• effective constituency threshold / (square root of number of districts), or
  • 15.36 / 1o3 ^ 0.5 = 15.36 / 10.15 = 1.51%
So, if anything, the proposed system is going to present a less formidable barrier to parties than the previous system, which had a legal threshold of 2% (plus largest coalition loser). Admittedly, these are back of the envelope calculations, and the distribution of seats between constituencies may (significantly) affect the results. But, if a (more) reductive electoral system is a good thing for Italy, then we'd better hope that the constituencies are more numerous than the one hundred and three provinces.

Rai approves new service contract

Rai today agreed a new service contract with the Communications Minister Paolo Gentiloni. According to this write-up, the contract was extensively modified after parliamentary hearing. The one big word to take away from the process (or two words, for Ritchie-Bartlett watchers)? Unfunded mandate:
Il problema e' che secondo un conteggio 'interno' alla Rai, queste modifiche al contratto potrebbero arrivare a costare "oltre 100 milioni di euro all'anno", senza contare che alcune di queste clausole sarebbero di difficile applicazione per come sono state concepite in Vigilanza

[The problem, according to an 'internal' count, is that these modifications to the contract may cost over euro 100 million per year. Moreover, some of the amendments may be difficult to implement in the fashion required by the committee].

Wednesday, April 04, 2007

Agreement on electoral reform in Italy?

Repubblica and the Corriere both report that the centre-left majority has reached agreement on electoral reform. The reform will replace the current law with a system similar to that used for regional elections. The text therefore is close to joint position of the centre-right, which augurs well for its chances of quick passage. By including constitutional reforms in the reform package, however, the centre-left ups the stakes.

On the basis of the coverage in Repubblica, we can say the following:

  • The reform is a type of bonus-adjusted proportional representation system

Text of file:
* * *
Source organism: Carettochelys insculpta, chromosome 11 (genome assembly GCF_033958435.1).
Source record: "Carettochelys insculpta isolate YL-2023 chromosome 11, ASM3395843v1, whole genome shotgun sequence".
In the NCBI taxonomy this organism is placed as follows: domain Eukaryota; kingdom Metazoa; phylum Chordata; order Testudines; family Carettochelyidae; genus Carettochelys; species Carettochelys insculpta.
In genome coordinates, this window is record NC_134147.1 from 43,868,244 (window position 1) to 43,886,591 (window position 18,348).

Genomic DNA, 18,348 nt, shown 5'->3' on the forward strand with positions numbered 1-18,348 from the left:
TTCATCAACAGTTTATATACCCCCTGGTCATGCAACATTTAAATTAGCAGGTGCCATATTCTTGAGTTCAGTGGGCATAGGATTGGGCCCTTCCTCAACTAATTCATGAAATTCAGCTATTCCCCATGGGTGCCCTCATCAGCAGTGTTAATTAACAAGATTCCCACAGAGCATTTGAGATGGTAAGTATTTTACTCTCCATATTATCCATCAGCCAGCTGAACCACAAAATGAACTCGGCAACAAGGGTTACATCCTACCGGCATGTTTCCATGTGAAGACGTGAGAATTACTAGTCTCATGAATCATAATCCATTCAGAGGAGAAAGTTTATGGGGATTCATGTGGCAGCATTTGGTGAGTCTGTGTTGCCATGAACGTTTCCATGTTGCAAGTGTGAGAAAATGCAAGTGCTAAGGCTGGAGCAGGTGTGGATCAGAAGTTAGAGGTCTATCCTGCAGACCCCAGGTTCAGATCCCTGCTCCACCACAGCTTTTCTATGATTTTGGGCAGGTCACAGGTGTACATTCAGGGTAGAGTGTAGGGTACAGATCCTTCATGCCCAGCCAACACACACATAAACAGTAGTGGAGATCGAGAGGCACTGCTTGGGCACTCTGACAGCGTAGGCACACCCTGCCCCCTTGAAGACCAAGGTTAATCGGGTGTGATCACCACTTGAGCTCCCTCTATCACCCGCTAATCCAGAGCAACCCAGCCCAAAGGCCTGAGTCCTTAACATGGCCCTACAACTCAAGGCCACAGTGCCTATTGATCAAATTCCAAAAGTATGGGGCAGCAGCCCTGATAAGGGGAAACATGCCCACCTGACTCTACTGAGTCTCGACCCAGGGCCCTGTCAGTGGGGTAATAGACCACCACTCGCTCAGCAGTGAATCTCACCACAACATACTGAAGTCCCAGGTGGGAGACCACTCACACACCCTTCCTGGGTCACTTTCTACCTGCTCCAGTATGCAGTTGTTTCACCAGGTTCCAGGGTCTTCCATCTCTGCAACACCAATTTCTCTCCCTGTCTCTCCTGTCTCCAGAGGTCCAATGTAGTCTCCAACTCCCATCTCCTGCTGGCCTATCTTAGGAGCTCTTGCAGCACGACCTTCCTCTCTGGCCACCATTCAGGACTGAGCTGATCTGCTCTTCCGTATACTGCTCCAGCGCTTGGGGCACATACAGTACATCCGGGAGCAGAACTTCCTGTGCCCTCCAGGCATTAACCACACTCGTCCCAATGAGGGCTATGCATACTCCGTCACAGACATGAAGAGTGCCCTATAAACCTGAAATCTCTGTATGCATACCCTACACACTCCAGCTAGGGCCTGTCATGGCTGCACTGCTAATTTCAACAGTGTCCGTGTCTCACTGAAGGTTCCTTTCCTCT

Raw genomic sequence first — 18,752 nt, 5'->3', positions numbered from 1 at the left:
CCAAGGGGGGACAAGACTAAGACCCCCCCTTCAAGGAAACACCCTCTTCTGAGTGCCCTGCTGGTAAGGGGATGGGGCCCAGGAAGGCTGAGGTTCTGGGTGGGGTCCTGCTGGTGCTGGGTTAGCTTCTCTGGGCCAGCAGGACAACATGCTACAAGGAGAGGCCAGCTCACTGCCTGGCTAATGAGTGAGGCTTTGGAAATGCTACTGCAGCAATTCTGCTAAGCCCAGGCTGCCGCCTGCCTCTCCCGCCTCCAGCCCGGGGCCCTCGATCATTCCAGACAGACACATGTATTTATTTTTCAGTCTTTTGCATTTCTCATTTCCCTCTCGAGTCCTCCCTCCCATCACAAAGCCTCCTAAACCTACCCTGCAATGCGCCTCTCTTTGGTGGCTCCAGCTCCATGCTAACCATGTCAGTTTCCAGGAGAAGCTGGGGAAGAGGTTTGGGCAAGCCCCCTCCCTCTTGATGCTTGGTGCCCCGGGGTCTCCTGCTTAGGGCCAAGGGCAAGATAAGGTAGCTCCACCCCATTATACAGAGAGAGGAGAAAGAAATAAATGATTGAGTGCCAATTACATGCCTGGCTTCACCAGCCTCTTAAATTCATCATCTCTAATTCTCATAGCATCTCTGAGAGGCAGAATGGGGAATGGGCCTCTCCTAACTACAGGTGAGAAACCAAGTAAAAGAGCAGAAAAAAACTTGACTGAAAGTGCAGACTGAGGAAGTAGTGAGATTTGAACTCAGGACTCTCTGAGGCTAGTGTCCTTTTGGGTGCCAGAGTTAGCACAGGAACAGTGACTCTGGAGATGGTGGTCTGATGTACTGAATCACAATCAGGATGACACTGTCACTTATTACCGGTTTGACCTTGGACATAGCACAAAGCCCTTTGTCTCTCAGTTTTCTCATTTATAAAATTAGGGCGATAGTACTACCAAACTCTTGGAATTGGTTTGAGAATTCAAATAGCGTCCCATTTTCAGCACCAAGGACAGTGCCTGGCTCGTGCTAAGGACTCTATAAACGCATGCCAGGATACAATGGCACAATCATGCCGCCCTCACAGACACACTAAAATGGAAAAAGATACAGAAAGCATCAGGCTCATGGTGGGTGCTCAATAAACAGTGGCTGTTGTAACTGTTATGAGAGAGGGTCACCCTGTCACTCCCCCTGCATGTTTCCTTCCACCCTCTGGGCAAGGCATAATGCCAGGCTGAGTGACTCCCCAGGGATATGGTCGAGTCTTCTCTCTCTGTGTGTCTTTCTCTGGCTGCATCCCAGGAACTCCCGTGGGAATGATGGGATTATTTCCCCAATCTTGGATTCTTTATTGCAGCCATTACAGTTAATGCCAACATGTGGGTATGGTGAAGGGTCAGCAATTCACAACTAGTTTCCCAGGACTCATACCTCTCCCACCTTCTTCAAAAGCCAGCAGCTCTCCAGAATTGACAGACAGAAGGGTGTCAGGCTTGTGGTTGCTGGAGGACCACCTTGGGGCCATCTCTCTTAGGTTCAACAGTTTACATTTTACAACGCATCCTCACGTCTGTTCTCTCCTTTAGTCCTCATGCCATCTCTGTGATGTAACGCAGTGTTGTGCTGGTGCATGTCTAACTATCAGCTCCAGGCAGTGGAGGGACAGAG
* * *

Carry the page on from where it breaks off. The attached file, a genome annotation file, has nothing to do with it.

• Candidates will be elected in constituencies (at least greater than 26)

  • There will be a national bonus in both the Senate and Camera on a national level

The precise details of the bonus, and details on the threshold, are unclear. Repubblica claims that "la soglia deve essere tanto minore quanto maggiore e` il premio di maggioranza" [the threshold will be smaller the greater the majority premium]. I don't understand why these two aspects of the system need to be linked. In any event, if the size of the constituencies is substantially reduced, the effective threshold based on constituency size may be more significant than the legal threshold. Again, though, details of the constituencies are not clear.

Additional constitutional reforms are included in the agreement:

  • Reduction from 630 to 400 deputies, and from 315 to 200 senators
  • end of perfect bicameralism
  • formal recognition of the Prime Minister's right to nominate and fire ministers
  • adoption of constructive vote of no-confidence

The agreement comes a day after the two main parties - DS and Margherita - agreed on a Spanish style electoral system as the only possible model. Members of the Udeur were apparently opposed to such a reform. According to a recent poll, the UDC's vote-share hovers around 2%, making it vulnerable to the higher effective thresholds of small constituencies in the Spanish style.

  • There are two stimuli for the reform:
  • the wish to avoid the possibility of conflicting majorities in the Camera and Senate, as almost happened last year; and
  • the wish to avoid a referendum promoted by Giovanni Guzzetta and Minister of Defence Arturo Parisi, which, in giving the majority premium to the largest single list (instead of the largest coalition of lists), would accelerate the formation of large single forces on left and right.

The reform text seems to be the smallest step capable of avoiding both of these possibilities. Given the effective veto power of all members of the coalition, who have vastly different electoral profiles, this is not surprising.

Monday, April 02, 2007

The best 'Dear Joergen' letter ever